In an opinion piece published in the International Business Times, Spectator editor Charles Dunst ’18, contended that American sports are indeed politicized. Titled "Colin Kaepernick Makes Us Uncomfortable Because He Disrupts An American Fantasy," the Jan. 10 article focused on former NFL quarterback Colin Kaepernick, his display of protest during the national anthem, and the political reactions his behavior aroused.
Dunst used Hungary as an example when pointing to the fact that, “This awareness of the longstanding and seemingly enshrined nature of sports as deeply political is widely accepted across Europe.” He continued his comparison with the United States: “America has spent over 100 years cultivating a collective, unrealistic utopia in which sports and politics remain fully separated.”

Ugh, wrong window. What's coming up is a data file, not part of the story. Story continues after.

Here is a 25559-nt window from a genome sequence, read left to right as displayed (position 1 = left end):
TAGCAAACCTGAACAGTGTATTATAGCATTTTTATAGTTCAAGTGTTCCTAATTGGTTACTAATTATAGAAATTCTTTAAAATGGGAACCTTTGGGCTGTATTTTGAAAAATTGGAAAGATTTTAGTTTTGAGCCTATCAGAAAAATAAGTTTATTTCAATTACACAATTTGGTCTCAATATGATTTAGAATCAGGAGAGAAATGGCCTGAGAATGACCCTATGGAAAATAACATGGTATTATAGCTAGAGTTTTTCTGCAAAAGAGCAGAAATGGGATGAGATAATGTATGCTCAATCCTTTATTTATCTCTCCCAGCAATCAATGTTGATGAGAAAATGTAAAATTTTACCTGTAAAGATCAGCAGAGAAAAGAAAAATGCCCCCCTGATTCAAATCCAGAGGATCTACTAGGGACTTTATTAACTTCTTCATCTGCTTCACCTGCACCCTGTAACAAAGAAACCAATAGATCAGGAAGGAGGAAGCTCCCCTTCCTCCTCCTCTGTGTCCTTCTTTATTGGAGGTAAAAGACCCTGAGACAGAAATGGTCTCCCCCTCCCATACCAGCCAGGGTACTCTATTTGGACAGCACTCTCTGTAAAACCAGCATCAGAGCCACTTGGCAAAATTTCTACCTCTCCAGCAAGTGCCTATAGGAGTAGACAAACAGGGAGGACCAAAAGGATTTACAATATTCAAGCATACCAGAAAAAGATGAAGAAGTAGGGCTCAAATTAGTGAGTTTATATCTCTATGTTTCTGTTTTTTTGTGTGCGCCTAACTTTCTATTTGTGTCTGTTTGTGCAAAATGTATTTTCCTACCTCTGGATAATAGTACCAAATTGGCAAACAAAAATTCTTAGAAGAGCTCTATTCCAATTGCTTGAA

Citing Kaepernick’s statistics, Dunst wrote, “It is clear that the former Super Bowl quarterback’s absence from the NFL is not based in any legitimate statistical analysis. It is demonstrably clear that he is being kept out of the league for his political views and the way in which his symbolic knee manifested such views…. Kaepernick’s politics, while his own, sparked a movement that politicized a team and a league and even eventually caught the attention of the president.”
Dunst concluded with, “It took Kaepernick to expose our sporting culture as not so different from the rest of the world.”